As a car owner, Gerhardt  and Bettenhausen won championship car races at Phoenix Raceway and Michigan Speedway. Together, 36 Gerhardt Indy cars were built. Gerhardt was inducted into the National Midget Hall of Fame in 2007. He passed away in 2001

Nick Rescino

Nick Rescino, One of the all-time greats to race in California, Nick Rescino won a total of six San Jose Speedway Super Modified championships, at both the paved track and the fairgrounds.

Nick won the 1972 and 1975 titles on the high banks of San Jose Speedway and the 1980, 1981, 1983 and 1984 championships at the Santa Clara County fairgrounds. His 86 main event wins rank him near the top on that list. Rescino won the prestigious Johnny Key Classic six times, in 1972, 1974-75, 1982, 1984 and 1986.

Nick is the only driver in history to win a World of Outlaws A-Feature driving a super modified, at Sacramento, Calif.’s West Capital Raceway June 8, 1979. Rescino set more than 200 career fastest qualifying times at 17 different tracks. The San Francisco competitor was the Motor Sports Press Association’s 1979 Oval Track Driver of the Year. He is a member of the MSPA’s Hall of Fame as well as the San Jose Speedway Hall of Fame.

Leroy Van Conett

Leroy Van Conett, known as the “Dragon from Galt,” was born in Stockton, Calif. on April 15, 1935. He began racing jalopies in 1955 at Stockton 99 Speedway. During the late 50s, he graduated to modifieds and supermodifieds, maintaining most of his own equipment. 

In the mid-1960s, Van Conett raced open competition sprint cars at West Capital Speedway in Sacramento and various tracks in the region, winning several times. He won his first of eight Northern California Auto Racing (NARC) championships in 1969 driving for Lyle McCray. Van Conett also won titles in 1970, 1975, 1977-78, 1980-81 and 1984. His record of eight titles was finally broken in 1996 – ironically by Brent Kaeding, who also will be inducted into the West Coast Stock Car/Motorsports Hall of Fame in the Class of 2023.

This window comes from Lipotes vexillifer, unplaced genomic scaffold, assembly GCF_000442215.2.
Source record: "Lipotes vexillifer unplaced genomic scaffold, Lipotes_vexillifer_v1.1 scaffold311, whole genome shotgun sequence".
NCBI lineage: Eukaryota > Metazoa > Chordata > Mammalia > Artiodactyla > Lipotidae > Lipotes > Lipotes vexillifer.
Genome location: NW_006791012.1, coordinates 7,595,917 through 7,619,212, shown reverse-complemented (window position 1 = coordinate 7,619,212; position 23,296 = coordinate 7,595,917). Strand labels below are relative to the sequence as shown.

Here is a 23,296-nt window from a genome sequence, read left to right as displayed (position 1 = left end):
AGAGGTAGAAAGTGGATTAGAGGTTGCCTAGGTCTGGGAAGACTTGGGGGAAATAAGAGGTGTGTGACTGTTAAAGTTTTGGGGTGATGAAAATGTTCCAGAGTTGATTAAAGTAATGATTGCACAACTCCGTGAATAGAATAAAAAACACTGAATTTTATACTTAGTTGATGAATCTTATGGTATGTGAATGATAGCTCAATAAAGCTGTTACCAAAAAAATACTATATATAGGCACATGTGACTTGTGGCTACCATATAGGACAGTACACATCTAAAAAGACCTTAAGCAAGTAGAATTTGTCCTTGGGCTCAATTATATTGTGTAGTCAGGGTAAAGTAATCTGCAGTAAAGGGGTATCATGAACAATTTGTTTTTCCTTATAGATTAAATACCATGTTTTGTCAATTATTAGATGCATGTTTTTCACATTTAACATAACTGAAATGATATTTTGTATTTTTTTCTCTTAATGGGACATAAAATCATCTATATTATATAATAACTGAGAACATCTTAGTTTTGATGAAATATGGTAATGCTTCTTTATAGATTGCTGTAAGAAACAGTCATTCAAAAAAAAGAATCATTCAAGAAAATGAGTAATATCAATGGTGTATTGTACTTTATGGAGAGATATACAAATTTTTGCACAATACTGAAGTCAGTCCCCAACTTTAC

He won 65 NARC features, and a California Racing Association (CRA) feature at Ascot Park. Van Conett was particularly effective at Calistoga’s treacherous half-mile, winning five times in 1981. He attempted to qualify, unsuccessfully, for the 1982 Indianapolis 500. Van Conett was inducted into the National Sprint Car Hall of Fame in 1999.

Greg Biffle
  • The Vancouver, Wash. competitor came the closest, to date, to sweeping championships in all three NASCAR national series. Biffle won the 2000 Camping World Truck Series crown, the 2002 NASCAR Xfinity title and finished runner up in 2005 NASCAR Cup Series point standings.

    Biffle, 52, amassed 56 victories across the three NASCAR national series: 19 Cup, 20 Xfinity and 17 trucks. Biffle made 510 Cup starts over 15 seasons, all driving Fords for Roush Fenway Racing, adding to the total in this year’s Daytona 500.